Cannabis Sativa (hemp leaf)

Cannabis Indica (marijuana leaf)

Cannabis Indica (marijuana leaf)

Applications

Every part of the hemp plant can be used, which makes it a very environmentally-friendly and efficient crop. The range of both consumer and industrial applications for the seeds, flowers and stalks of this plant is enormous.  

Extracts from the hemp seed are utilized in food products – bread, cereal, protein powders, flour and some animal feed – as well as non-edible ones such as fuel, lubricants, paint, cosmetics, ink and varnish. Hemp extract, or CBD oil, is produced when the seed of the plant is pressed, resulting in an oil that contains elements of cannabinoids, flavonoids, terpenes and other useful phytonutrients. CBD, when used as a wellness supplement, is helpful in reducing anxiety and is also known to aid in the treatment of swelling, digestion and pain relief. Research is ongoing as to how CBD may potentially be used in several even more promising areas, such as the treatment of schizophrenia, diabetes and multiple sclerosis.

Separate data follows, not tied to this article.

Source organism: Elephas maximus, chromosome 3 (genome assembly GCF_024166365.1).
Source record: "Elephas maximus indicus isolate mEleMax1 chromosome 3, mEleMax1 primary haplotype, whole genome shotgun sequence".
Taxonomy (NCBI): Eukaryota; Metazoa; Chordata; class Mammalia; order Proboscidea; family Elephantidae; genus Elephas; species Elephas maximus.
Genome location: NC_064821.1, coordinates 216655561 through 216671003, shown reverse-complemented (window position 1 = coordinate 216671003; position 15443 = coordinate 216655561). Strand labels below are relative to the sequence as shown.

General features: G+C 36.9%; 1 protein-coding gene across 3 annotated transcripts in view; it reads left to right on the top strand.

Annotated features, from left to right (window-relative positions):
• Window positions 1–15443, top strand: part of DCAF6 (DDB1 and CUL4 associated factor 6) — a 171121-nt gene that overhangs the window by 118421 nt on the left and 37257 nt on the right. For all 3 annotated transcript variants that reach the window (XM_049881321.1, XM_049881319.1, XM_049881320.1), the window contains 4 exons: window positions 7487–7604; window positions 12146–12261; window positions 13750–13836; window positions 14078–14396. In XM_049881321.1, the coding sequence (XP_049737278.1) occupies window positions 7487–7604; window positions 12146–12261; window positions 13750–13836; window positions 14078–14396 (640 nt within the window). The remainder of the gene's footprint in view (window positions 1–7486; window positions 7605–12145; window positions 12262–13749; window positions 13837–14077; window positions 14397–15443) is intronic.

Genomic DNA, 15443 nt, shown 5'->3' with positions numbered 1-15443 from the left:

Fibers extracted from the stalks of this plant are used widely in the manufacture of construction and insulation materials, fabrics and textiles, carpeting, canvas, biodegradable plastics, mortar and paper products. Fibers from the center, or hurd, of the stalk are often used in mulch, fiberboard, concrete and absorbent items such as animal bedding, whereas the stalk’s strong, natural bast fibers, the very outer layer of the stalk, are most widely used in the manufacture of paper, clothing, shoes, biofuel, cardboard and filters.